From the dust jacket:
John Buckley’s Family Politics marked the debut of a wry new voice in American fiction. The New York Times called Family Politics “clever, mordant, and funny.” The Washington Post wrote that “Buckley is a writer of charm, wit and even some gravity.” Buckley’s second novel confirms his talents: Statute of Limitations is a suspensful, biting, deftly plotted novel about a young man trapped by his past.
At the center of Statute of Limitations is Tom O’Malley, a rising young speechwriter for a new Democratic president. O’Malley went to Amherst in the 1970s and, like many of his classmates, managed to find himself in the same room with a joint. His roommate and childhood chum, David Nicole, was the campus dealer; a slick preppy gone bad with more drugs than many neighborhood pharmacies. Now, after some mysterious years in the mountains of Colombia, Nicole has returned to Washington to open a hip Eurasian restaurant, and throw a wrench into O’Malley’s nearly settled existence.
With O’Malley’s past as ammunition, Nicole blackmails him into using his position to smuggle drugs back from a presidential trip to South America. As the blackmail gains momentum, we follow O’Malley on a dark, funny odyssey that could only take place inside the Beltway. We watch as his career, and the future of the young administration he works for, is variously threatened by a dim-witted senator on a cynical anti-drug crusade; Washington’s scandal-hungry press corps; and O’Malley’s own father, a disgraced former CIA operative whose bumbling attempts to help his son only turn the heat up another notch.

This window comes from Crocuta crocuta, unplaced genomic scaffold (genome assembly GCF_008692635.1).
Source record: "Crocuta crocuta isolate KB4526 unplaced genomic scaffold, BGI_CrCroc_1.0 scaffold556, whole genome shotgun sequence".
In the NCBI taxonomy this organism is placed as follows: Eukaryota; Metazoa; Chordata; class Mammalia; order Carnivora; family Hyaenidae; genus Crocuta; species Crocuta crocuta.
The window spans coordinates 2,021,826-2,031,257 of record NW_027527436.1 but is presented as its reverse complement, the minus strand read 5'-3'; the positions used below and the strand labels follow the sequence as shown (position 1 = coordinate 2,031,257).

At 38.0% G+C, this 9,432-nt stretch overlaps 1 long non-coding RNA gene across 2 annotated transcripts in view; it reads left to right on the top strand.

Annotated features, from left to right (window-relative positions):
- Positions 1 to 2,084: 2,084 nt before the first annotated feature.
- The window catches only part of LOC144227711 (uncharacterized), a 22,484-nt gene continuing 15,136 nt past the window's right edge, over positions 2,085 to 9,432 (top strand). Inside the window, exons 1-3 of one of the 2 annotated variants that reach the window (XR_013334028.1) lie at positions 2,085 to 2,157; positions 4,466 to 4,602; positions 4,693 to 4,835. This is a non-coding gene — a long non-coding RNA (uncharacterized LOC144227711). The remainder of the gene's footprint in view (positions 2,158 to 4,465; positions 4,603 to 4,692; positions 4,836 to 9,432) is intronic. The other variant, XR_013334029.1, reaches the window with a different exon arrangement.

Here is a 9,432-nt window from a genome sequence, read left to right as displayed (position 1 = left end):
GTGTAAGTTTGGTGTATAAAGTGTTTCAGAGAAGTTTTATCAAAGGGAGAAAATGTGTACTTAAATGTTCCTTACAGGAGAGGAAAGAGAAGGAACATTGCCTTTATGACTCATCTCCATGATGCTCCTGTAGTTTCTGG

In an age when accusations about past use of drugs loom high on the political landscape, Statute of Limitations taps into the vulnerabilities of an entire generation. Statute of Limitations signals the emergence of John Buckley as a national resource of savvy wit and real entertainment.
Praise for John Buckley’s Statute of Limitations
“A sprightly political thriller… an entertaining and witty novel about the pitfalls that await baby boomers in Washington.”
Ross Thomas, The Washington Post
“Buckley, author of Family Politics, irreverently reveals the inner workings of the White House and the news media, convincingly depicting the games Washington insiders play. The serpentine plot is refreshingly loophole-free and absorbing.”
“Buckley is a deft and humorous writer, skewering the press corps on both sides of the aisle and lambasting sacred cows with glee. Being a Capitol Hill regular, he freely seasons his tale with local color that fans of Washington novels will find juicy and recognizable.”
“Though Statute of Limitations has neither the weight nor the scope of Bonfire of the Vanities, with similar techniques, John Buckley has parodied Washington and come as close to the truth.”
Geoffrey Morris, National Review